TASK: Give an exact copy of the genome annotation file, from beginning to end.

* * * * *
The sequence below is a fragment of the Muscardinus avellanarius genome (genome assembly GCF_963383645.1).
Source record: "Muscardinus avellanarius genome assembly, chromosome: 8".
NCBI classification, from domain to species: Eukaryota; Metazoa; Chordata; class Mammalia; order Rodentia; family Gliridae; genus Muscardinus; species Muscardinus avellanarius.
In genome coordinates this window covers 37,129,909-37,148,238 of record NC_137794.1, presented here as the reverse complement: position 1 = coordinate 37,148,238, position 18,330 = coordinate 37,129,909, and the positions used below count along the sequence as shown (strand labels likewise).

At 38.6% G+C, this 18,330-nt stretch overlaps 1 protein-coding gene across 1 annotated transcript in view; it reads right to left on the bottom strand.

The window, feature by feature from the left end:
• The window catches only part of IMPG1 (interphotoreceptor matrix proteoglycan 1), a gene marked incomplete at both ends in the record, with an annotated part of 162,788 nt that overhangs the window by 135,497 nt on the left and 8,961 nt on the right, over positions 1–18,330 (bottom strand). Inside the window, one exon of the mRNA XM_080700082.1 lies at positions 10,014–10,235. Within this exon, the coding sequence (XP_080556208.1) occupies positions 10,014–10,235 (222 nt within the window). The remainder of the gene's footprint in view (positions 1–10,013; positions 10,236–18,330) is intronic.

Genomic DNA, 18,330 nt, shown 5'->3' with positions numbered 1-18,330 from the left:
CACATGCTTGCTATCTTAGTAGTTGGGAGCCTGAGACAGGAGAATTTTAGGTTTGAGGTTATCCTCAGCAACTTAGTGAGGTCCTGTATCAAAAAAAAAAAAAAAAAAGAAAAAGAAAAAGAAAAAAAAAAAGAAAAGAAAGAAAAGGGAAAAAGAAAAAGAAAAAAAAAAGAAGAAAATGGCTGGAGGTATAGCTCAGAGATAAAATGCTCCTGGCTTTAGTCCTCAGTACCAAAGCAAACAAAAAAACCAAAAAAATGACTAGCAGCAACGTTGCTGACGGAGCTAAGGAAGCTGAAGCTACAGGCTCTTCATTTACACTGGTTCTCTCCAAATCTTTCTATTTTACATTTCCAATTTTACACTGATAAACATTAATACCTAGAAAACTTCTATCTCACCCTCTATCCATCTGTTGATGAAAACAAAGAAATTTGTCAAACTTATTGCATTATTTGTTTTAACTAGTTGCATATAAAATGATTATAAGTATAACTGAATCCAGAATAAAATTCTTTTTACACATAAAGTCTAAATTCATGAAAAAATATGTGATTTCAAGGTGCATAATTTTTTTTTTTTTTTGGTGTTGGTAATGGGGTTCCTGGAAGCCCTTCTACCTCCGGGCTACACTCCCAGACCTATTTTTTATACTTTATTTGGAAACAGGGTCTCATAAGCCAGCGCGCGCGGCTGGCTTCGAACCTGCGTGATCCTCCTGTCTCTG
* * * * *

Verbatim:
The sequence below is a fragment of the Muscardinus avellanarius genome (genome assembly GCF_963383645.1).
Source record: "Muscardinus avellanarius genome assembly, chromosome: 8".
NCBI classification, from domain to species: Eukaryota; Metazoa; Chordata; class Mammalia; order Rodentia; family Gliridae; genus Muscardinus; species Muscardinus avellanarius.
In genome coordinates this window covers 37,129,909-37,148,238 of record NC_137794.1, presented here as the reverse complement: position 1 = coordinate 37,148,238, position 18,330 = coordinate 37,129,909, and the positions used below count along the sequence as shown (strand labels likewise).

At 38.6% G+C, this 18,330-nt stretch overlaps 1 protein-coding gene across 1 annotated transcript in view; it reads right to left on the bottom strand.

The window, feature by feature from the left end:
• The window catches only part of IMPG1 (interphotoreceptor matrix proteoglycan 1), a gene marked incomplete at both ends in the record, with an annotated part of 162,788 nt that overhangs the window by 135,497 nt on the left and 8,961 nt on the right, over positions 1–18,330 (bottom strand). Inside the window, one exon of the mRNA XM_080700082.1 lies at positions 10,014–10,235. Within this exon, the coding sequence (XP_080556208.1) occupies positions 10,014–10,235 (222 nt within the window). The remainder of the gene's footprint in view (positions 1–10,013; positions 10,236–18,330) is intronic.

Genomic DNA, 18,330 nt, shown 5'->3' with positions numbered 1-18,330 from the left:
CACATGCTTGCTATCTTAGTAGTTGGGAGCCTGAGACAGGAGAATTTTAGGTTTGAGGTTATCCTCAGCAACTTAGTGAGGTCCTGTATCAAAAAAAAAAAAAAAAAAGAAAAAGAAAAAGAAAAAAAAAAAGAAAAGAAAGAAAAGGGAAAAAGAAAAAGAAAAAAAAAAGAAGAAAATGGCTGGAGGTATAGCTCAGAGATAAAATGCTCCTGGCTTTAGTCCTCAGTACCAAAGCAAACAAAAAAACCAAAAAAATGACTAGCAGCAACGTTGCTGACGGAGCTAAGGAAGCTGAAGCTACAGGCTCTTCATTTACACTGGTTCTCTCCAAATCTTTCTATTTTACATTTCCAATTTTACACTGATAAACATTAATACCTAGAAAACTTCTATCTCACCCTCTATCCATCTGTTGATGAAAACAAAGAAATTTGTCAAACTTATTGCATTATTTGTTTTAACTAGTTGCATATAAAATGATTATAAGTATAACTGAATCCAGAATAAAATTCTTTTTACACATAAAGTCTAAATTCATGAAAAAATATGTGATTTCAAGGTGCATAATTTTTTTTTTTTTTTGGTGTTGGTAATGGGGTTCCTGGAAGCCCTTCTACCTCCGGGCTACACTCCCAGACCTATTTTTTATACTTTATTTGGAAACAGGGTCTCATAAGCCAGCGCGCGCGGCTGGCTTCGAACCTGCGTGATCCTCCTGTCTCTG